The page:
In visual robot self-localization, graph-based scene representation and matching have recently attracted research interest. Although effective, their computational andstorage costs do not scale well to large-size environments. We formulate self- localization as a graph classification problem and use the graph convolutional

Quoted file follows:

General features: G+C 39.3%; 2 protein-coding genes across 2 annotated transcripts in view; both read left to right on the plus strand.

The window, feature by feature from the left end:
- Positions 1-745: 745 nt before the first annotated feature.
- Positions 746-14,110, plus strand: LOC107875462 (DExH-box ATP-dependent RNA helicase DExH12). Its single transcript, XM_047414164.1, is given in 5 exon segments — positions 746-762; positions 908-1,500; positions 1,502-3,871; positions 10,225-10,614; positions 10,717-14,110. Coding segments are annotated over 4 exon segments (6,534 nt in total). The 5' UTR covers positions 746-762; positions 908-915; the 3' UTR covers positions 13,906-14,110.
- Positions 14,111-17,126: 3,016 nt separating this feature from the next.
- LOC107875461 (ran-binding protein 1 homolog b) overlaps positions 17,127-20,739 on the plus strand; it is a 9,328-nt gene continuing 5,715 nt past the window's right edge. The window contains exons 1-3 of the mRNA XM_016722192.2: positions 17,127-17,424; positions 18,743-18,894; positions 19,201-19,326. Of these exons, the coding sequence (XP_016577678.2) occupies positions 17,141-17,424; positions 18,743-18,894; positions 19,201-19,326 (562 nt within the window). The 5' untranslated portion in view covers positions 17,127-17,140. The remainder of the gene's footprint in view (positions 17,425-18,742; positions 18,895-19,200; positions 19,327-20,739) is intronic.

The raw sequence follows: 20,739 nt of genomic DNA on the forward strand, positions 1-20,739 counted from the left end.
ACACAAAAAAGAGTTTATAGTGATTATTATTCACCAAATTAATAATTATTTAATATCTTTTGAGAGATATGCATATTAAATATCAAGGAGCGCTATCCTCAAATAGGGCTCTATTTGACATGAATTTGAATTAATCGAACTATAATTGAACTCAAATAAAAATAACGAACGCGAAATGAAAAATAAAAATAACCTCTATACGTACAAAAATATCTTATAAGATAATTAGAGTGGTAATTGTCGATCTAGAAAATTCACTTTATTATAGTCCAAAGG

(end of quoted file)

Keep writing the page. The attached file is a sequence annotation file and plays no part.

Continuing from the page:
In visual robot self-localization, graph-based scene representation and matching have recently attracted research interest as robust and discriminative methods for selflocalization. Although effective, their computational and storage costs do not scale well to large-size environments. To alleviate this problem, we formulate self-localization as a graph classification problem and attempt to use the graph convolutional neural network (GCN) as a graph classification engine. A straightforward approach is to use visual feature descriptors that are employed by state-of-the-art self-localization systems, directly as graph node features. However, their superior performance in the original self-localization system may not necessarily be replicated in GCN-based self-localization. To address this issue, we introduce a novel teacher-to-student knowledge-transfer scheme based on rank matching, in which the reciprocal-rank vector output by an off-the-shelf state-of-the-art teacher self-localization model is used as the dark knowledge to transfer. Experiments indicate that the proposed graph-convolutional self-localization network can significantly outperform state-of-the-art self-localization systems, as well as the teacher classifier.